When students start teaching others, they often only abstractly understand what they are teaching and think of the teaching material as bits of information separated from our classes. But by teaching them to others, these abstractions become more concrete and they start seeing how they fit together, and also help them have better relationships with “their students.” Because teaching requires a change in identity, students as teachers sometimes “struggle and break out of previously acquired conceptions in conflict with new emerging ones” (Sannino and Ellis 2014, p. 8) as teachers. The students often are thrilled with the new roles and the innovation needed to fill them. This also corresponds to giving students real experiential learning through teaching others (Dewey 1910, 1963).
Several years ago, I found students seemed to learn so well by teaching each other in class that I assigned them the everyday homework of teaching what they were learning in my classes to others (friends, classmates, workmates, family, etc.) outside of class as well. Doing this made me think twice about the material I was using to teach them English. I asked myself if the material would be interesting to others outside of our classes, as well as to the students. Later I asked them to write short reports of their efforts in their action logs/ notebooks (Murphey 1993, 1995; Murphey, Barcelos, and Morales 2014), both successes and failures, and I later started asking them to use spaced repetition with the people they were teaching and follow-up quizzing. This evolved into many student-centered class publications (Murphey 2014) showing how students taught and learned through teaching and enjoyed interacting with others using our learning materials. An overwhelming number of students have been reporting that their teaching 1) helps them to learn the material better, 2) deepens and broadens their understanding of the material, 3) enhances their relationships with their "students", and 4) makes them feel good because they are helping others learn things. This is what I have called the Well-Becoming through teaching/helping hypothesis (Murphey 2015) that so many of my students have reported.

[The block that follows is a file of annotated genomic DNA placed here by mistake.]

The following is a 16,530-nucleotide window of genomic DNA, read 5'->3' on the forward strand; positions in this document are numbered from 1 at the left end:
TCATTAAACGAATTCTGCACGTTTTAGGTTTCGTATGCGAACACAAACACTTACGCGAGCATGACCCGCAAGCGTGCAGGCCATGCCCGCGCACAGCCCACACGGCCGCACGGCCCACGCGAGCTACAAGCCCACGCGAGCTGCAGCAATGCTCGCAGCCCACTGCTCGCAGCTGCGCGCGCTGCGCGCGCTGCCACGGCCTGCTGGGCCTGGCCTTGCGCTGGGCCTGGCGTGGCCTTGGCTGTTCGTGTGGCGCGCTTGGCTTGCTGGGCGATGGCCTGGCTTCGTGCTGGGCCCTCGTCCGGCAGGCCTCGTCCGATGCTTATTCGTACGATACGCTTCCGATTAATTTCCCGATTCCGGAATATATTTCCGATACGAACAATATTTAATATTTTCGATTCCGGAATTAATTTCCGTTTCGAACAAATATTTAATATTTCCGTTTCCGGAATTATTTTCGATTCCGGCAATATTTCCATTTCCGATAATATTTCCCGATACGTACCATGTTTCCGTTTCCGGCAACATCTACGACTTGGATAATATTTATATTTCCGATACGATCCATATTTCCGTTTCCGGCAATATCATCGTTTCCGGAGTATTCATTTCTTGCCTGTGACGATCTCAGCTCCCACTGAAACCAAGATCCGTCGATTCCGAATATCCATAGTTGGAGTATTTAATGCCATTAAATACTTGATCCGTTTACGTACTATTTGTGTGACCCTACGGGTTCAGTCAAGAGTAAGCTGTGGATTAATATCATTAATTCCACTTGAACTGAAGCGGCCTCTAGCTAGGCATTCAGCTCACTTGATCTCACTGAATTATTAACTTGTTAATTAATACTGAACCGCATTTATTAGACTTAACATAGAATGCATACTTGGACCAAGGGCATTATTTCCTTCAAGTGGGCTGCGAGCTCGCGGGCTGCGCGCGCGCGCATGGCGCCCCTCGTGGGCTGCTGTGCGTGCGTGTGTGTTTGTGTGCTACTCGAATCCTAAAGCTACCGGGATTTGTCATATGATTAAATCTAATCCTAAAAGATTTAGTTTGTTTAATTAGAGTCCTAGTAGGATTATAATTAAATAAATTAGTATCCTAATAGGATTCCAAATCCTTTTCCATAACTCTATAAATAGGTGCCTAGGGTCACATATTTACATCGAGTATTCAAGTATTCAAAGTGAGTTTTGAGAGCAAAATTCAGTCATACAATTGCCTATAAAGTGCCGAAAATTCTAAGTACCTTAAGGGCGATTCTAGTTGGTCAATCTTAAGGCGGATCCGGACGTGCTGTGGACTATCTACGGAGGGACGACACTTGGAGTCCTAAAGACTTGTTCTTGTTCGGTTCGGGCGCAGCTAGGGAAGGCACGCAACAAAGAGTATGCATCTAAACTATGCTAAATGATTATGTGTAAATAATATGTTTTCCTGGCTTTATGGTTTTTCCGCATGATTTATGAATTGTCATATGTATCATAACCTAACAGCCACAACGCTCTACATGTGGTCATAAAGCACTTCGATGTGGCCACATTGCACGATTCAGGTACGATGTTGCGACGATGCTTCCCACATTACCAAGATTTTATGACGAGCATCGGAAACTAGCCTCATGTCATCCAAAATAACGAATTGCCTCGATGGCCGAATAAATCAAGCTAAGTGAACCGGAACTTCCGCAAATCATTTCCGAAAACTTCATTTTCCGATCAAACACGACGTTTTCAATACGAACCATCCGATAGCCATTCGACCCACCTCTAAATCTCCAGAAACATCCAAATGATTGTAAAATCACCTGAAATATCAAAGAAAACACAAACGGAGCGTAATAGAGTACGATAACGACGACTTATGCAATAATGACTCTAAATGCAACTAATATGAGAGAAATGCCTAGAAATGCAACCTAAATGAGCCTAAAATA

I think that most teachers become teachers because they want and like to help others, what I call the altruistic turn in SLA (Murphey 2012). If they find they cannot help students in the classroom, many burn out and change jobs. It is a rush to be able to help someone learn, and when we cannot help, we tend to obsess about those few students who are not yet excited about the material and the things we are offering. I have found that giving students this "teaching rush" helps them to learn more deeply and expansively with more agency, and yes, live a more meaningful life, one of gratitude and altruism.
Shulman (2004, p. 36) cites David Ausubel’s (1968) beginning epigraph in his textbook Educational Psychology a Cognitive View, “If I had to reduce all of educational psychology to just one principle, I would say this: The most important single factor influencing learning is what the learner already knows. Ascertain this and teach him accordingly.” This discovering what students already know is of course the foundation of scaffolding procedures and the opening of someone’s ZPD (Zone of Proximal Development, Vygotsky 1978). However, this requires the development in teachers of a wide range of adjusting capability, a ZPA (Zone of Proximal Adjusting, Murphey 2013d). This is probably best learned in action while teaching; it is not something we can absorb from reading a textbook. Thus, we might as well get student-teachers started early by inviting them to teach others daily.
Shulman also argues for “active, collaborative, reflective reexamination of ideas in a social context” (ibid) which corresponds to Vygotsky’s ideas of remediation, or more recently Swain et al’s (2009) call for more “languaging” and active engagement with learning material. Having the task to teach someone some material and then write about it are instances of remediation and re-learning on the part of the teaching-student, as well as innovating new identities.